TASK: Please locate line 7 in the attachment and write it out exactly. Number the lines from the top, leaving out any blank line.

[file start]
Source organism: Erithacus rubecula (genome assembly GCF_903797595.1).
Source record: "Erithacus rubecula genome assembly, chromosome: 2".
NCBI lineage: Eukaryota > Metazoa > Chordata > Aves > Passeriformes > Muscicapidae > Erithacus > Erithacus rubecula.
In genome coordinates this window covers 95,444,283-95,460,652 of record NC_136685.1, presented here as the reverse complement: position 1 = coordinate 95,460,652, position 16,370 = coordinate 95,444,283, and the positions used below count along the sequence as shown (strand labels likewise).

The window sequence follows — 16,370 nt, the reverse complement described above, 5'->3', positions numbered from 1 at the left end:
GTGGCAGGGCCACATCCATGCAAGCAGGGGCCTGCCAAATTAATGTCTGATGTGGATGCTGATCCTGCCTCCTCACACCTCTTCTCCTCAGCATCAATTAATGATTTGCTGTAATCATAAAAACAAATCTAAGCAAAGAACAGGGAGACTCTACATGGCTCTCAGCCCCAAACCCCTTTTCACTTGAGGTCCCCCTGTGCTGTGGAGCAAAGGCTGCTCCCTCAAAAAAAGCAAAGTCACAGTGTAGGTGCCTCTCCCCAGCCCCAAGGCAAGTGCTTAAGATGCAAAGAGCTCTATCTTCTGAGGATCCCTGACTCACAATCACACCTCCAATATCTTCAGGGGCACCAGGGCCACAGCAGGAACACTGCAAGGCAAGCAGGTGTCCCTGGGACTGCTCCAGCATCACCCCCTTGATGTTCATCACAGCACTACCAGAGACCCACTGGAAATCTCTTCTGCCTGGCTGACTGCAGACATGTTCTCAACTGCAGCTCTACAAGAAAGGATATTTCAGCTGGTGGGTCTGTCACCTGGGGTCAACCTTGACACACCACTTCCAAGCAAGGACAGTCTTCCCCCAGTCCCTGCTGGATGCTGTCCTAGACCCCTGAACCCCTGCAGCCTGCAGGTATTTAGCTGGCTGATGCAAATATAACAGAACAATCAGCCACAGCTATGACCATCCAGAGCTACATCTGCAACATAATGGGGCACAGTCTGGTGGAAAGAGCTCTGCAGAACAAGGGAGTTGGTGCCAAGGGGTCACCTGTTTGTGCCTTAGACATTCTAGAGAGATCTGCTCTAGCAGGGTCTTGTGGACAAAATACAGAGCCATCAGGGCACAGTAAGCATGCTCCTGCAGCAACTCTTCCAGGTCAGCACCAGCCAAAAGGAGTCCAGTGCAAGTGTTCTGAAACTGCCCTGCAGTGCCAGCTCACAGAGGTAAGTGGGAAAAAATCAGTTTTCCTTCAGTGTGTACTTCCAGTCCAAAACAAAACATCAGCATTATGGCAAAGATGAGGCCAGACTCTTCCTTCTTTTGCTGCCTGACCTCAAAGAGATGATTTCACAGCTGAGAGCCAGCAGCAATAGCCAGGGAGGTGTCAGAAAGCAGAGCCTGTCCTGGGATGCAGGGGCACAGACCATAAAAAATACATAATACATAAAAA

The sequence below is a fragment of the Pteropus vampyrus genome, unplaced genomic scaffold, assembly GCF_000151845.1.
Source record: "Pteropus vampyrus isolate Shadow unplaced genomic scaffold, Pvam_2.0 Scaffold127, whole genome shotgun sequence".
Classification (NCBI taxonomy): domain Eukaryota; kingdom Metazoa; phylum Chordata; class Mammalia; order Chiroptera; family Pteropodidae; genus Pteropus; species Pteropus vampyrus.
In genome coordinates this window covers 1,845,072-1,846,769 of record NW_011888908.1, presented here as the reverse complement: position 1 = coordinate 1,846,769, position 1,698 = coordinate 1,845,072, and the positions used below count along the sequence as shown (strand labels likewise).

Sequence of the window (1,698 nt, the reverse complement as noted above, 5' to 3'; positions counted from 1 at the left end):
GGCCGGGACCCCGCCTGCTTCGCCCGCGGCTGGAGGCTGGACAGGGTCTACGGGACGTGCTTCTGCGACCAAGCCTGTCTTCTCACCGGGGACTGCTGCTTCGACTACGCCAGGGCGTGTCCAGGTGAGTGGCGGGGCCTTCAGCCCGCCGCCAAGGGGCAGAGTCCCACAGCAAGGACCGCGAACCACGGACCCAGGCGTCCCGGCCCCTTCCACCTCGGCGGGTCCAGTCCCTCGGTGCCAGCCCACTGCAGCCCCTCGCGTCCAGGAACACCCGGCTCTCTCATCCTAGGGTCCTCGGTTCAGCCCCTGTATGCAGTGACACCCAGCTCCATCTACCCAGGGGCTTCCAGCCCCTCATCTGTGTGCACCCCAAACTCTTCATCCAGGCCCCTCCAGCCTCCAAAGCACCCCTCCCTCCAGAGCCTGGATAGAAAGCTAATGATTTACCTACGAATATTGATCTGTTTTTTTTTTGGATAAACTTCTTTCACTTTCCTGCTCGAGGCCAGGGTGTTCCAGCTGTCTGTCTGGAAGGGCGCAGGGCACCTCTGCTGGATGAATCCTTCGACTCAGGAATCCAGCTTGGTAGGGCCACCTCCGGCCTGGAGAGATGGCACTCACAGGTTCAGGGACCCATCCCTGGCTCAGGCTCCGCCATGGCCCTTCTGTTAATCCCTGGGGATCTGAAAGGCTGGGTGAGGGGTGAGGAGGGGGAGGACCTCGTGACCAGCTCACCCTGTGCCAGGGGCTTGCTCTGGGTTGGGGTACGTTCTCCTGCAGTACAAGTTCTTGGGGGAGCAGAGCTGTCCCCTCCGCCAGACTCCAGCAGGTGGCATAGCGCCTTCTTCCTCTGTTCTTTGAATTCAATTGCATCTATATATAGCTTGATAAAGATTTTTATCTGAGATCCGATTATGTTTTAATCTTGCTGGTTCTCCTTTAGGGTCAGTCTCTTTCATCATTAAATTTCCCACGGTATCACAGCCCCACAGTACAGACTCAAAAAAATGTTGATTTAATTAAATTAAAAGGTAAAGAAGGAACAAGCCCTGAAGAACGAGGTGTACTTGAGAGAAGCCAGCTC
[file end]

The sequence below is a fragment of the Pteropus vampyrus genome, unplaced genomic scaffold, assembly GCF_000151845.1.